Evolution, by its very definition, is supposed to advance us forward.
a process of continuous change from a lower, simpler, or worse to a higher, more complex, or better state
And yet there are two recent examples which show another side of evolution. When brands that had loyal fans, followers, customers and more and then decide to change things…for the worse.
Peculiar Offspring Eat Foursquare
Foursquare duked it out with other geolocation-based social apps like Gowalla and won. Users of the app checked in, earned badges, became the mayor of their favorite coffee shops, and basically loved it. Facebook check-ins stole some of their thunder, but really Foursquare was the cooler, hipper way to say you were where the action was.
Foursquare, a few months ago, split their apps into two distinct ones: Foursquare and Swarm. But Foursquare was more like Yelp! and Swarm was a mere shadow of what the original Foursquare was. Sure, you could check in, but there were no badges, no mayorships, and why did we need a separate app again?
Their CEO was mocked in a satirical “apology” and users left in droves. I myself have witnessed more than one “Who hasn’t deleted the Foursquare app yet?” threads on social media.
Clearly, businesses have to make money and be successful in business terms. But how can they do that without the very people who built them up? Foursquare is reporting this bet on separating check-ins from reviews has actually been a successful business move. But time will tell if the customers they lost will continue to find their way back to the app.
Rapportive Struggles in New Ecosystem
If there was a brilliant relationship-building tool, it was Rapportive. Appearing alongside your inbox, Rapportive showed the user the social profiles and posts of the other person in the email. From the tool, you could click and become connected on LinkedIn or Twitter. Users LOVED this tool, and I was one of them. LinkedIn acquired the company and from there things became…messy. (When Rapportive announced their acquisition, they highlighted the love from their users in a blog.) Suddenly LinkedIn was the only real thing you could see, and half the time it didn’t work. Techcrunch even titled an article:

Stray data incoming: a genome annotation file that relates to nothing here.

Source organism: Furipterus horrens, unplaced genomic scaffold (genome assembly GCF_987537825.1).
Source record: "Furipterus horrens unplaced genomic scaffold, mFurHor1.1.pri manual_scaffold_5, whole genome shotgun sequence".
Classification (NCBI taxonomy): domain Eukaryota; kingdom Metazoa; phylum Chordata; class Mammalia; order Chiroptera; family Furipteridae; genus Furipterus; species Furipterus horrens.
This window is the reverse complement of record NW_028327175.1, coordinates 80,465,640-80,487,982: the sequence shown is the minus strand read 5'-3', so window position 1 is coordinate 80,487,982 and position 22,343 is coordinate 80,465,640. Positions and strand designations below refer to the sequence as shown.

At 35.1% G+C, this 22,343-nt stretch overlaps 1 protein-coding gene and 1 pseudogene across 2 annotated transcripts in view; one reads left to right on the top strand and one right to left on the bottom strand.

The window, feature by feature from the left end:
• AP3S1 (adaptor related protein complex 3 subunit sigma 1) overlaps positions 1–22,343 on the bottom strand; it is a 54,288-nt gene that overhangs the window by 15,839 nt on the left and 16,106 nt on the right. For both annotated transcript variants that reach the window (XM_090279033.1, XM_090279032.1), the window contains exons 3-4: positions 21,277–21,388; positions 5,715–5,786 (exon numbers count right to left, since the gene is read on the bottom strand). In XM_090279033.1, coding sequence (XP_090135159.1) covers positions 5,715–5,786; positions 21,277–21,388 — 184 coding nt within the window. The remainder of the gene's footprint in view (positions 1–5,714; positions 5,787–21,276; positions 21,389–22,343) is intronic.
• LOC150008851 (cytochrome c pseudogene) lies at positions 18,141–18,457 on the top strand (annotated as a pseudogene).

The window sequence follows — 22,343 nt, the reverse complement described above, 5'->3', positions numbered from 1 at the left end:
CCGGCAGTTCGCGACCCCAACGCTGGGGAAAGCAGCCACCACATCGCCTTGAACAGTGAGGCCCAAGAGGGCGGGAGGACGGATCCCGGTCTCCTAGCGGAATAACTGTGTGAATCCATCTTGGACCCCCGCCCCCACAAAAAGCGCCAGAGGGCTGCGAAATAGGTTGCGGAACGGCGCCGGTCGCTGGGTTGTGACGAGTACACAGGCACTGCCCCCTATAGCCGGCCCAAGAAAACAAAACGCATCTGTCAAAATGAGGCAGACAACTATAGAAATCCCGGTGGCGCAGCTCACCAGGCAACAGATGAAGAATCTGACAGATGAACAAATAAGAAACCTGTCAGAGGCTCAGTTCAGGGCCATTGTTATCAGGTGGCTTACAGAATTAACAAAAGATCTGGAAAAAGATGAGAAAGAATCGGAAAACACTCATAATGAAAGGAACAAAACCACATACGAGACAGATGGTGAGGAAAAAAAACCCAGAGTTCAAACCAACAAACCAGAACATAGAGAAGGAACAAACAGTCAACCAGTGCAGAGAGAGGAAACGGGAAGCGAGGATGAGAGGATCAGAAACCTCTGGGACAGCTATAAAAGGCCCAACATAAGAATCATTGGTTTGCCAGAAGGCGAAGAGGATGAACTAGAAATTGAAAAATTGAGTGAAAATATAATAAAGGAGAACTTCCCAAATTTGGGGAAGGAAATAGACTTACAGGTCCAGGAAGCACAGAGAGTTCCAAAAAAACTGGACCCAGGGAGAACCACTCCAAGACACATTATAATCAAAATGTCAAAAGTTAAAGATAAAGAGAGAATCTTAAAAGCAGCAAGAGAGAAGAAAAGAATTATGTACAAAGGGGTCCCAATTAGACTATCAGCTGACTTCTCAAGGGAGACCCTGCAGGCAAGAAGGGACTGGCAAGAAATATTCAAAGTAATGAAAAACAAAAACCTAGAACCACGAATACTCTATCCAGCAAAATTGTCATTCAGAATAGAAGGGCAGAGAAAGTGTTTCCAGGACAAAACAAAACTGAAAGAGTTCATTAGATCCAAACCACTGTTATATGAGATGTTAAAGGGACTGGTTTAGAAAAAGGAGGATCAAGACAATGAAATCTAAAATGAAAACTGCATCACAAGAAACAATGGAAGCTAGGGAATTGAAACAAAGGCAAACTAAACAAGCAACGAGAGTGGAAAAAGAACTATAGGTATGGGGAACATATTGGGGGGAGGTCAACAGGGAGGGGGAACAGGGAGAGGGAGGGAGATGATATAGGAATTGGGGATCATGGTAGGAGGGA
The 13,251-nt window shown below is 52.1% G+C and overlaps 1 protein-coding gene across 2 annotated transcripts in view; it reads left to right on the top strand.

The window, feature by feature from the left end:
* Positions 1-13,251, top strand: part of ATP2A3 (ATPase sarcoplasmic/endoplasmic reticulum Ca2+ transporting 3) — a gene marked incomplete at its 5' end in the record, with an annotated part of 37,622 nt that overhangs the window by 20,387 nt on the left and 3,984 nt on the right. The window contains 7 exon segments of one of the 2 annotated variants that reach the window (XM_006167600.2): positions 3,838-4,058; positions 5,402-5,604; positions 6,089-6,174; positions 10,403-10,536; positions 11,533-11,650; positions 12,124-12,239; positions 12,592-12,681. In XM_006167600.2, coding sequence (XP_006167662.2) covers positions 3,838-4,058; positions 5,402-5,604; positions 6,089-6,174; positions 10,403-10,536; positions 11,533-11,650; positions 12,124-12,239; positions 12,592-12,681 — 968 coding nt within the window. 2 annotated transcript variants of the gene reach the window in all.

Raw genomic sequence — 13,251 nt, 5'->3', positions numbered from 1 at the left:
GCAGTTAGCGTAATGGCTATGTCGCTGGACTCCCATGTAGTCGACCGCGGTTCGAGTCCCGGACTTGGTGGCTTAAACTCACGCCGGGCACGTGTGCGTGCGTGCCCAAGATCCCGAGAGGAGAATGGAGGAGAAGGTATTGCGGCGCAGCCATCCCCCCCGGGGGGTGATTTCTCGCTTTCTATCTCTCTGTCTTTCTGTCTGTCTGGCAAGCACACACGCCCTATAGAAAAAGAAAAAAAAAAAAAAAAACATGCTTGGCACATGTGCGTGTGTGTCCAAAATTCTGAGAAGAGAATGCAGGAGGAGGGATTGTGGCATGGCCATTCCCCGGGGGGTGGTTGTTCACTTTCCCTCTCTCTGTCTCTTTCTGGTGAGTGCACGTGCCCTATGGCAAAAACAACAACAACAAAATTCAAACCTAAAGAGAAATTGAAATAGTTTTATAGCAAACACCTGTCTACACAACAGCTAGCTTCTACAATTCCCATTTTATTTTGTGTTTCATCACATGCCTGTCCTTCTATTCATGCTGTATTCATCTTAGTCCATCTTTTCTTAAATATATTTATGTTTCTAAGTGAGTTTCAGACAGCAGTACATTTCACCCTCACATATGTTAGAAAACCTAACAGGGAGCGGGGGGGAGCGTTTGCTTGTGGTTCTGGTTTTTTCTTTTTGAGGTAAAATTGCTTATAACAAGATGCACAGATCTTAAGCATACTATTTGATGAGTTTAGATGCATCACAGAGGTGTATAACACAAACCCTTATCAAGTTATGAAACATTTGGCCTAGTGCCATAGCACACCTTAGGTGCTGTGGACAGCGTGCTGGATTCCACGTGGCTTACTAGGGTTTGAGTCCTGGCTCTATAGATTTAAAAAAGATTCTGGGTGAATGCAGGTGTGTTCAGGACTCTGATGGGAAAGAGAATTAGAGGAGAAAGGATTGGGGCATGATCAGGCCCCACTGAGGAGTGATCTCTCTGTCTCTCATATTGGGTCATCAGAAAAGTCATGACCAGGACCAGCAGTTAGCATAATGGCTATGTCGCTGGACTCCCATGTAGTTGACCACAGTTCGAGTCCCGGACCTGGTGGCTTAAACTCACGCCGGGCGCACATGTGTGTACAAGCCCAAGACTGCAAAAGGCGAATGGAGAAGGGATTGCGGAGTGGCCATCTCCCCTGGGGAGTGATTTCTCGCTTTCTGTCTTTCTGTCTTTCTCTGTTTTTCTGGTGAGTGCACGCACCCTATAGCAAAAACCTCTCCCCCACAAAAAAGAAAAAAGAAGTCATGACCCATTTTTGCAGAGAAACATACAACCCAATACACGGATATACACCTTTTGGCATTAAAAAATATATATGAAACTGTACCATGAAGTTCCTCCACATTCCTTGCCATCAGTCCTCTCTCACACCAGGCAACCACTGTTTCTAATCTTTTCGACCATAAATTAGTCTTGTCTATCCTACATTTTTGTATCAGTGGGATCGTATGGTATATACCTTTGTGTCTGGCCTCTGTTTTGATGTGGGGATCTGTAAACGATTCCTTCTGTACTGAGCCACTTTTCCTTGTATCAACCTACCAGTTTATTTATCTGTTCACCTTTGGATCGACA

“Yes, Rapportive Is All #$%@ed Up Right Now.”
The news continues to depress those of us who found the original tool so useful. They are killing features that mattered the most. And article after article is coming out with lists of alternatives for frustrated former Rapportive fans.
Both of these examples are important to watch.
Evolution in any business is critical, but the way it’s handled and communicated with the community is even more critical. These are both social brands who seemed to go from building the products WITH their communities to completely turning their backs on them.
Why not include your community in the decisions before just forcing the changes on them? Why not look for ambassadors who could advise and communicate in ways the brand advocates would appreciate? There were so many lost opportunities with how these evolutions were handled.
In the mean time, I’m looking for a Rapportive replacement and might as well check in on Facebook.